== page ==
As a consequence, a number of other collective claims have taken steps to amend their class definitions; such as in Justin Le Patourel v BT Group PLC (“Le Patourel”).[5] Given that the start of the trial in Le Patourel was imminent, the CAT considered the class definition issue at a pre-trial review. The CAT approved an amended end date for the relevant period, which was the date of the pre-trial review itself.  This did necessitate notice to be given to the class members to enable them to opt out of the imminent trial, and the CAT required the CR to issue a revised collective proceedings order (“CPO”) notice to the class, informing class members of their right to opt out of the proceedings by making a request to do so before the day prior to the start of the trial.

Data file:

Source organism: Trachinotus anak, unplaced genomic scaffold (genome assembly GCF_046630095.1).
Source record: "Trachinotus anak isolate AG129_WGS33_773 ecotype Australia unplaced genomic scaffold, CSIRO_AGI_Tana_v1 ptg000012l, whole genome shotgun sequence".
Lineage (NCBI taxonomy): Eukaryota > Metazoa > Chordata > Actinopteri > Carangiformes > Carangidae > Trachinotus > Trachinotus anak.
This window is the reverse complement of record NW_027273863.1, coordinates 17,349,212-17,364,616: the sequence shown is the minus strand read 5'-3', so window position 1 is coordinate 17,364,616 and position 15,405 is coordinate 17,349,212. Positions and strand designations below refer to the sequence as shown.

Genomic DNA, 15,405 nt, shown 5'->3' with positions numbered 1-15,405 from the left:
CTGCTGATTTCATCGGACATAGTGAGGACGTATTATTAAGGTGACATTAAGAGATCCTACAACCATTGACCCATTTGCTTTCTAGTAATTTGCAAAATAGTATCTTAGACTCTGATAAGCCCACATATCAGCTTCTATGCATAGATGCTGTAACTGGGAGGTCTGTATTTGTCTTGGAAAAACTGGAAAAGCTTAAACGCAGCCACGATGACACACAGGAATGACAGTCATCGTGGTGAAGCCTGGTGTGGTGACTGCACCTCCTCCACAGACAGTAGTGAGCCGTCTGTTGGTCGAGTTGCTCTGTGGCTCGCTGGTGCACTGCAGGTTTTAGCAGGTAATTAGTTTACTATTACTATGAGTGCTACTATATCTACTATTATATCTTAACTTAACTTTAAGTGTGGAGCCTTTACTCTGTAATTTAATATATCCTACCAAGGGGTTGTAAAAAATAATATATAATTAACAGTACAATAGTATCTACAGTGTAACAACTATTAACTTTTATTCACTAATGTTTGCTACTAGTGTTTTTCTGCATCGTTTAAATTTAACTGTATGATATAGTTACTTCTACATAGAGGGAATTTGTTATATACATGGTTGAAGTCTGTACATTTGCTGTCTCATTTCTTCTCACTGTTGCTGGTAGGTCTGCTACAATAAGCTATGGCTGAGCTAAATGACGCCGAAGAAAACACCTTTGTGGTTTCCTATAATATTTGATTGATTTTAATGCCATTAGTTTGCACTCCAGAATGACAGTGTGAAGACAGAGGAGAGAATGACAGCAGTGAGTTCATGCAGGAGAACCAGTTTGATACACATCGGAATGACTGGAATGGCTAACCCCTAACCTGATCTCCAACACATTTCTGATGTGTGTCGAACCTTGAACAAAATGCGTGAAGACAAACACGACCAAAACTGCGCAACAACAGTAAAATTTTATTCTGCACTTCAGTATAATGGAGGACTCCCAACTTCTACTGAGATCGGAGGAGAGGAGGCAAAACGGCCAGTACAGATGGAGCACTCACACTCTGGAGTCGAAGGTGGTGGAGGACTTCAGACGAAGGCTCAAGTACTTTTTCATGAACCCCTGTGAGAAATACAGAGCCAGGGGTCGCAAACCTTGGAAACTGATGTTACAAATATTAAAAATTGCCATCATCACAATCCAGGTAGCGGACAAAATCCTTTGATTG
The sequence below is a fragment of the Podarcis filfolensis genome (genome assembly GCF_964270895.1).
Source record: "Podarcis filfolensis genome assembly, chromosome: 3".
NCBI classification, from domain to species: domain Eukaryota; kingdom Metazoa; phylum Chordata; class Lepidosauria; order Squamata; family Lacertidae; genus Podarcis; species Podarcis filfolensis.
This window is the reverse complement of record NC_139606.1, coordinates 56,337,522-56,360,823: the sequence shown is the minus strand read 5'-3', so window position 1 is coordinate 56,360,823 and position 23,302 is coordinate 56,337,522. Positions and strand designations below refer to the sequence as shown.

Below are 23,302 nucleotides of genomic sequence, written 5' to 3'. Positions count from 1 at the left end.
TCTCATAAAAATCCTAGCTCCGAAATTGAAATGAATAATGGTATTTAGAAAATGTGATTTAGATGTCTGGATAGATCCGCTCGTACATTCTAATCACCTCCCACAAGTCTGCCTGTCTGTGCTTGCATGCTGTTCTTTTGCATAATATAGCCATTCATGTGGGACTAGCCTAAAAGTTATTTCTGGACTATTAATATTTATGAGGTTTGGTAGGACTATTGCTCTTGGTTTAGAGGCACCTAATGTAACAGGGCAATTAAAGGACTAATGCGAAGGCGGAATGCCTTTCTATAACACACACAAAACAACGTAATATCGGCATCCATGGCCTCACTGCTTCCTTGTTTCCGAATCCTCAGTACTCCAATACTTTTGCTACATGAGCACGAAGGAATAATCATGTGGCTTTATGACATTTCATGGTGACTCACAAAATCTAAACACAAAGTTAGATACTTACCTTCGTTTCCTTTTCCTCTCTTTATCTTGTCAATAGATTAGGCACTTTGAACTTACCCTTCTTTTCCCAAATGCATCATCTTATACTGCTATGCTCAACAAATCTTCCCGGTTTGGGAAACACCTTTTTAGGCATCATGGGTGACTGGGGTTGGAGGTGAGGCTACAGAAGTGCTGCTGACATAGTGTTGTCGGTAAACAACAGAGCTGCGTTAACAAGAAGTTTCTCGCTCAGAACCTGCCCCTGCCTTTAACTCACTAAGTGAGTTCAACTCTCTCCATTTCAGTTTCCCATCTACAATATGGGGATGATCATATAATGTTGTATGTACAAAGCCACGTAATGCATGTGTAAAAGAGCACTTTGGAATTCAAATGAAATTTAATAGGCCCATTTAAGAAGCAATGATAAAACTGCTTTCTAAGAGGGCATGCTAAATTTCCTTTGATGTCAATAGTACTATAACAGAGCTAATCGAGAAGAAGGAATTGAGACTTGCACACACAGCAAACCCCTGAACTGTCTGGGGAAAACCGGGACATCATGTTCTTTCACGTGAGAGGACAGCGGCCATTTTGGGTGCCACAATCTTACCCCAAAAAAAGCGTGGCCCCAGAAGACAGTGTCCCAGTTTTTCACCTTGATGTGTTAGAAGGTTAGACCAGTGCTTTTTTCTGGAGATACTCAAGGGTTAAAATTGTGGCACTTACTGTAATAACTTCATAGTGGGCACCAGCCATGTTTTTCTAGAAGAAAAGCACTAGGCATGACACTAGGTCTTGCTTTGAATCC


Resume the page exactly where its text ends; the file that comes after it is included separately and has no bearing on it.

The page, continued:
Communications with class members

Communications with class members about opting-out in the McLaren Proceedings resulted in some important guidance from the Court of Appeal about the permitted parameters of such communications.

The original CAT ruling arose following letters being sent by all but one of the Defendants to the McLaren Proceedings to various large business purchasers who were members of the class.   

The claim had been certified by the CAT on an “opt-out” basis for those class members domiciled in the UK and on an “opt-in” basis for those domiciled outside of the UK. The CPO set a deadline of 12 August 2022 for UK domiciled class members falling in the “opt-out” class to decide whether to opt-out and for non-UK domiciled class members in the “opt-in” class to elect to opt in.  Ahead of that deadline, solicitors acting on behalf of all but one [6] of the defendants wrote letters to twenty-one of the large business purchasers to draw their attention to the opt-out date and indicating their intention to seek disclosure from them; which, they warned, could involve substantial work and expense for those large business purchasers.